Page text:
I learned a great many things there. I arrived as an idealist and grew into a hopeful realist. What surprised me most was how difficult it was to make group decisions in a group of 18 people even though we all had so much in common. Our Council meetings would go on for 3 or 4 hours and if we did not spend enough time together working and cooking and sharing meals and conversation, it became almost impossible to agree on anything. We were in a position of governing ourselves and we were making it all up from scratch; it was really difficult and the experience provided me with an entirely new respect for what creating world peace would require of us. I came away with a profound respect for the role of rules and laws as a means of creating and maintaining peace.
Three thousand and five hundred years ago Moses received, on behalf of the Hebrew people, the ten commandments; I imagine that these laws were something they did not welcome but the laws were something they desperately needed in order to keep their community together. No one knows how many people Moses led out of slavery in Egypt, but I am quite sure it was more than the 18 I lived in community with. Estimates range from a few thousand to 600,000. Five thousand seems to be the working number and that is a lot of people on the move in the wilderness, looking for food, water and a place to call home.
Our mission for today is not to delve into exactly what the commandments instruct, although I do want to point out that the first four, that’s four out of ten, speak to our relationship with God. 1) You shall have no other gods before me; 2) You shall not make idols; 3) You shall not make wrongful use of the name of the Lord your God; 4) Remember the Sabbath day and keep it holy. Our mission for today is to consider why the commandments were needed, what did they offer to humanity at that time, and why does any of this matter as we approach the life, death, and resurrection of our teacher, Jesus of Nazareth.
For the past two Sundays in Lententide, we have considered two of the covenants, or promises, made first with Noah and all of creation, and then with Abraham and all his descendants. The first promise was life, the second promise was abundance. In both these covenants, this force of goodness we call God is pulling on the hearts of humanity in dire circumstances but it is not enough to turn the tide of in-fighting and self-centeredness that characterize human existence. Something more is needed.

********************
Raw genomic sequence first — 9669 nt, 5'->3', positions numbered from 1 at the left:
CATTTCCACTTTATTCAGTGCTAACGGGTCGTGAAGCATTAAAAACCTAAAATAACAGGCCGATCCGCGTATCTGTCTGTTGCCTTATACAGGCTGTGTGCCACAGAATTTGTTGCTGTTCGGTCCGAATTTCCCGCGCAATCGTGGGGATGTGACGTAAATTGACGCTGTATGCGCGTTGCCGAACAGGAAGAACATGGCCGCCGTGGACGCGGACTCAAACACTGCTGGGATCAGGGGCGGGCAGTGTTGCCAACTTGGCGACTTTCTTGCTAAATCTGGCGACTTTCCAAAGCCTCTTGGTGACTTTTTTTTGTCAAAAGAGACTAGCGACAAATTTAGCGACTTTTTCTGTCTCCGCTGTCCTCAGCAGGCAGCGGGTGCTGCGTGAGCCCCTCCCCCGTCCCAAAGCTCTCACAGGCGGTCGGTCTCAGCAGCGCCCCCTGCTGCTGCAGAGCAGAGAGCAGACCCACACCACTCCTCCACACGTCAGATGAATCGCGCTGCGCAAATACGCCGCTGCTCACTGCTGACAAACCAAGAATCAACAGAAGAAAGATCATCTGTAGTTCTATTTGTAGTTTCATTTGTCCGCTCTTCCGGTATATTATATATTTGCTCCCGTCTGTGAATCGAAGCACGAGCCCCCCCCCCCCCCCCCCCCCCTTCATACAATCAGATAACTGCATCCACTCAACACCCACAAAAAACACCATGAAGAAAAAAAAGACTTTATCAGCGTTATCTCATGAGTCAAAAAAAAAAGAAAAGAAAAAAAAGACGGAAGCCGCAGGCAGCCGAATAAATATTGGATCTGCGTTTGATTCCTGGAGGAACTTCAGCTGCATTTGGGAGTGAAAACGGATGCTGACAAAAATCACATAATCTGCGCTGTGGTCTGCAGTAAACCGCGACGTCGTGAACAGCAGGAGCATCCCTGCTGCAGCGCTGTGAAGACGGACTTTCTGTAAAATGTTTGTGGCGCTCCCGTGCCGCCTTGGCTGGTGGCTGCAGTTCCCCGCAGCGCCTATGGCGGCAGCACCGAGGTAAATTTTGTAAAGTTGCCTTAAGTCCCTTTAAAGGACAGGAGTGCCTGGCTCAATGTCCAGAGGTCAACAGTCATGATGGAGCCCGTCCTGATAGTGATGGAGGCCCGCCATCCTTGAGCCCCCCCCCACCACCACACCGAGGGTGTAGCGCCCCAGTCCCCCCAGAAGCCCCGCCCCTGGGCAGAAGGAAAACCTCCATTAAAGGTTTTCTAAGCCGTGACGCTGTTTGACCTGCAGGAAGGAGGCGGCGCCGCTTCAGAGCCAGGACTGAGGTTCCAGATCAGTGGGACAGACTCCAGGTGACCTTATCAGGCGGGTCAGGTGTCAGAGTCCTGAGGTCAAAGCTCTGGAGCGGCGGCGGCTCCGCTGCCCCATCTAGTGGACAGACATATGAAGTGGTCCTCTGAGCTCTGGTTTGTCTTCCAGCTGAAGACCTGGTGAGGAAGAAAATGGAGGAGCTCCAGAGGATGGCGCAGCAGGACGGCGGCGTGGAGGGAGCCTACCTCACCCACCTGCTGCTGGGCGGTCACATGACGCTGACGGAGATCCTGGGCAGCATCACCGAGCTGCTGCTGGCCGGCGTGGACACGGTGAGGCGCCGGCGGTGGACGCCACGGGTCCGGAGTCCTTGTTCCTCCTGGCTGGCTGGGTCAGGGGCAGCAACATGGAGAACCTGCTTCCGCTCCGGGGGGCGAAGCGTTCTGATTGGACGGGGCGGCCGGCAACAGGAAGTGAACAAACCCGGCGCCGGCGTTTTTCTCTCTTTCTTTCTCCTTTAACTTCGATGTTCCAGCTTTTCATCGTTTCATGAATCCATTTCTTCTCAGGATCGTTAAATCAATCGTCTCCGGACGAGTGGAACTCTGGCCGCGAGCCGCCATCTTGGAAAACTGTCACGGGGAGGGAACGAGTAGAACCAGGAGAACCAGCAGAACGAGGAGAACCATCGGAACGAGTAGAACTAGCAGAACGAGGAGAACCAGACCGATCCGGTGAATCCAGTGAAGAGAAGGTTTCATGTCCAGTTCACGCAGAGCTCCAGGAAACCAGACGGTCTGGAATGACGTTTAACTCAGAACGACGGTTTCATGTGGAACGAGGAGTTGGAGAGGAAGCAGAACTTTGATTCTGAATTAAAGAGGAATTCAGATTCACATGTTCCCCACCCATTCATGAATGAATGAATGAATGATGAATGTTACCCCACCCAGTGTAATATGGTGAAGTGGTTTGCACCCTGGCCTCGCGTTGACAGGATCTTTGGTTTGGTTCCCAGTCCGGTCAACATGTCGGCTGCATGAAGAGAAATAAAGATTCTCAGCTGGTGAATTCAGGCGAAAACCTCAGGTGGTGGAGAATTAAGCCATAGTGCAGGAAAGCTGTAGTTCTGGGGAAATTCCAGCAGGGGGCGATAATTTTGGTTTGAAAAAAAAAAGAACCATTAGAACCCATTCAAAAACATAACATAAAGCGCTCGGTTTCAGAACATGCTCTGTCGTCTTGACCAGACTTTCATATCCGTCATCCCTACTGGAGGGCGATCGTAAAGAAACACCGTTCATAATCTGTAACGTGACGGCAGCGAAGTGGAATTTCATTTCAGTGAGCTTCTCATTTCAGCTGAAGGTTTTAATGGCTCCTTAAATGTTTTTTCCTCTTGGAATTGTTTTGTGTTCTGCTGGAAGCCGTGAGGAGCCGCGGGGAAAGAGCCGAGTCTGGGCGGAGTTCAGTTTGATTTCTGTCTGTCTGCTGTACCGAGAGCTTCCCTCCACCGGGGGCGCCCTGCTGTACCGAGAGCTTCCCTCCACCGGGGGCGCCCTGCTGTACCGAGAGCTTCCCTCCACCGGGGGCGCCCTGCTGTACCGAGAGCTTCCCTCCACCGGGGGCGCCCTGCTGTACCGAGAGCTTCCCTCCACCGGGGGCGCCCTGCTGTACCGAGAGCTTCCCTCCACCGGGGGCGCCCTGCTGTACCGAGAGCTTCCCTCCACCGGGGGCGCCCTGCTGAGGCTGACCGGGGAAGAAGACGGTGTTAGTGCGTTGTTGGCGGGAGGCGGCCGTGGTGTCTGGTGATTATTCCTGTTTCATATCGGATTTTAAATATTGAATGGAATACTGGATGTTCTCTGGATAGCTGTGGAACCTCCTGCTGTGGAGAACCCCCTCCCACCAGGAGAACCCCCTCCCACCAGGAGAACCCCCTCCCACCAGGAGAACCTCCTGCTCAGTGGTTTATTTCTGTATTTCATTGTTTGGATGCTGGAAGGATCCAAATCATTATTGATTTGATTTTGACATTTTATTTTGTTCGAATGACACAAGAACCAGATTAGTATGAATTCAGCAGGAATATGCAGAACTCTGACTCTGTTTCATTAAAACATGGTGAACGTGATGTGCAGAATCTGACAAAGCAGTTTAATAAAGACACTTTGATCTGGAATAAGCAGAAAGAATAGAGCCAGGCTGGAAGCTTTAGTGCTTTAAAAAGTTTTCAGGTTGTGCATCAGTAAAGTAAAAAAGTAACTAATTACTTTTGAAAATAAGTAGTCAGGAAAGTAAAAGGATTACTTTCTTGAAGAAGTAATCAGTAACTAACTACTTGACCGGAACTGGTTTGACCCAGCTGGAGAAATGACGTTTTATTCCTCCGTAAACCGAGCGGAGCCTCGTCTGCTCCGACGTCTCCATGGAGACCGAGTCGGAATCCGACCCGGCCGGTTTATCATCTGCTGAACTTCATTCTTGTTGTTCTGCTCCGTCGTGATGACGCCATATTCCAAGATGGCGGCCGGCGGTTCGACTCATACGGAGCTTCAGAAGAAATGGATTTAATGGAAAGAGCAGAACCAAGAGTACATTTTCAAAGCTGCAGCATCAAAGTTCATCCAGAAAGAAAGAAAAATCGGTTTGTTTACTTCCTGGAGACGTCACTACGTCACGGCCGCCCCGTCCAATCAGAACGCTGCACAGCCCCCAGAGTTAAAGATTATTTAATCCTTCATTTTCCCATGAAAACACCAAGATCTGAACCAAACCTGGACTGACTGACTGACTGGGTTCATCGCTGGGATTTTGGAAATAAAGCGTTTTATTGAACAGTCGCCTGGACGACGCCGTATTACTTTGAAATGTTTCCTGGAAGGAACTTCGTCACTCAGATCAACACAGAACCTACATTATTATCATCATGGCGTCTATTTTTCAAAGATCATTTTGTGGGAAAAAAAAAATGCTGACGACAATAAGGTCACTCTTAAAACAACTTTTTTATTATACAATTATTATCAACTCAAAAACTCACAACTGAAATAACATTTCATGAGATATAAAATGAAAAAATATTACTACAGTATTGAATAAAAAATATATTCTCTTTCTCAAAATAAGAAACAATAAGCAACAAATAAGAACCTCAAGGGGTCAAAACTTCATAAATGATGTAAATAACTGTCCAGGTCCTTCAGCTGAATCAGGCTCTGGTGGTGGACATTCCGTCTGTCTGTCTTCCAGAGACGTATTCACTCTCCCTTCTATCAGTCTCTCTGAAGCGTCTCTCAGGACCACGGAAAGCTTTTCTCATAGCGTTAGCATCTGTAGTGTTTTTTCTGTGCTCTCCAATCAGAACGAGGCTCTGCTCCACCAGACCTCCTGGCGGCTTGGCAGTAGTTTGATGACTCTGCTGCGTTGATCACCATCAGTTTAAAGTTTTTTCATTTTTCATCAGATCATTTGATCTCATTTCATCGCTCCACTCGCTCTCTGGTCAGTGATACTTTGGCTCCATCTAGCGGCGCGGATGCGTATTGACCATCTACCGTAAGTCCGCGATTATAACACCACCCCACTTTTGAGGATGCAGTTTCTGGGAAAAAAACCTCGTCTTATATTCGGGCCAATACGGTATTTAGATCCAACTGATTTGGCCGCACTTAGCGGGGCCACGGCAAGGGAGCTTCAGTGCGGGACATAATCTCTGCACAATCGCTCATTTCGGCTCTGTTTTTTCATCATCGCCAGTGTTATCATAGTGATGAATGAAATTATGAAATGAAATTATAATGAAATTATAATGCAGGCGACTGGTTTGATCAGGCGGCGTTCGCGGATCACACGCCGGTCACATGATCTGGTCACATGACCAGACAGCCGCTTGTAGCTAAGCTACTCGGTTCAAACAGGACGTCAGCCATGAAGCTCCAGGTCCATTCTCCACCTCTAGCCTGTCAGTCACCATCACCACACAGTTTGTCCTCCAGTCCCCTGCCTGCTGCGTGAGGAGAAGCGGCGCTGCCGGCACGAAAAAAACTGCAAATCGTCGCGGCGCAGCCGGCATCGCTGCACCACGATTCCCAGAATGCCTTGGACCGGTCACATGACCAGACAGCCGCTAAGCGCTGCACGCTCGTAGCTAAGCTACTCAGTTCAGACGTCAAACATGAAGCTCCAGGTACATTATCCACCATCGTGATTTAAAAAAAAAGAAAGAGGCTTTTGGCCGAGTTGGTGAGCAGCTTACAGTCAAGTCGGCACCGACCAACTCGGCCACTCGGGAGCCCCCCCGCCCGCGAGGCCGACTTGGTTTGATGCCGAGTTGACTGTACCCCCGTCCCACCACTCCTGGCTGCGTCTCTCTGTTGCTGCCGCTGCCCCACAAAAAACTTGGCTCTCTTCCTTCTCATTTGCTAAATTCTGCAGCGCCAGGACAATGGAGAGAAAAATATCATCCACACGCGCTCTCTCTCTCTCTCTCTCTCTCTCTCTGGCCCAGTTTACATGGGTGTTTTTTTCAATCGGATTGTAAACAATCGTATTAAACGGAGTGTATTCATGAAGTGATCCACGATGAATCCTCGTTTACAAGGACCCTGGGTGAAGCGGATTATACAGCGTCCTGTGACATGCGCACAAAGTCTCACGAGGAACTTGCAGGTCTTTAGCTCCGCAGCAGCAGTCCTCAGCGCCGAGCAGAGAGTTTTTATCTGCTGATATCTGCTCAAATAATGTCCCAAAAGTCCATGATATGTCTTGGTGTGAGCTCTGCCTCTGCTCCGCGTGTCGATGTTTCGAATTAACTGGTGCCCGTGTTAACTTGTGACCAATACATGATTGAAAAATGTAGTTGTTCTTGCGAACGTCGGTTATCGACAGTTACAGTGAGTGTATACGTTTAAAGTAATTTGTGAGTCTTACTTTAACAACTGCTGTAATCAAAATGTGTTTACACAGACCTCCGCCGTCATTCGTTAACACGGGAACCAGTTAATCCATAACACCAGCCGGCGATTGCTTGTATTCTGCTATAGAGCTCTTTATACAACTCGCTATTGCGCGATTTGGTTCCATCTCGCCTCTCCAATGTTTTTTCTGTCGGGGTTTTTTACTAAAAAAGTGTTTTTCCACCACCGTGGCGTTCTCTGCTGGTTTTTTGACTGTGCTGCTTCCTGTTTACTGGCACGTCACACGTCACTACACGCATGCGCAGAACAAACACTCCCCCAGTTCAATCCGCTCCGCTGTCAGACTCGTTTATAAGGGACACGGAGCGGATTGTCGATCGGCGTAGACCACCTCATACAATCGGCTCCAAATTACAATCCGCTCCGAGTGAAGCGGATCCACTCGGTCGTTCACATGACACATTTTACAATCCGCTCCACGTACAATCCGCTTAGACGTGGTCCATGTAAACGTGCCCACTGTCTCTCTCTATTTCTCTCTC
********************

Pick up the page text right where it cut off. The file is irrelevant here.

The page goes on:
Moses led thousands out of slavery in Egypt and he finds himself in the position of being judge in all the endless disputes between the people. Moses’s father-in-law, Jethro, comes to visit him in the wilderness and he sees that Moses is exhausted with all this endless arbitrating. Jethro advises him (Exodus 18) to “represent the people before God, teach them the statutes and instructions and make known to them the way they are to go and the things they are to do. You should also look for able men among all the people, trustworthy, and honest; set such men over them as officers over thousands, hundreds, fifties and ten. Let them sit as judges for the people and they will bear the burden with you. If you do this, and God so commands you, then you will be able to endure, and all these people will go to their home in peace. Moses listened…” And so a way of governance was created, a way that we still practice today. But something more was still needed; it is the same thing my community in Oregon needed, too, a set of agreements deemed sacred.When Mo
ses and the people reached Mount Sinai they camped at the base of the mountain. Moses instructed the people to prepare themselves to receive. They washed their clothes, they washed themselves and they waited. Moses and his son Aaron went up the mountain alone and there they were instructed. They came down with much more than the ten commandments. They came with instructions about worship, slavery, violence, property, restitution, social and religious doctrine, and justice. These teachings would evolve into the 613 laws in the Torah.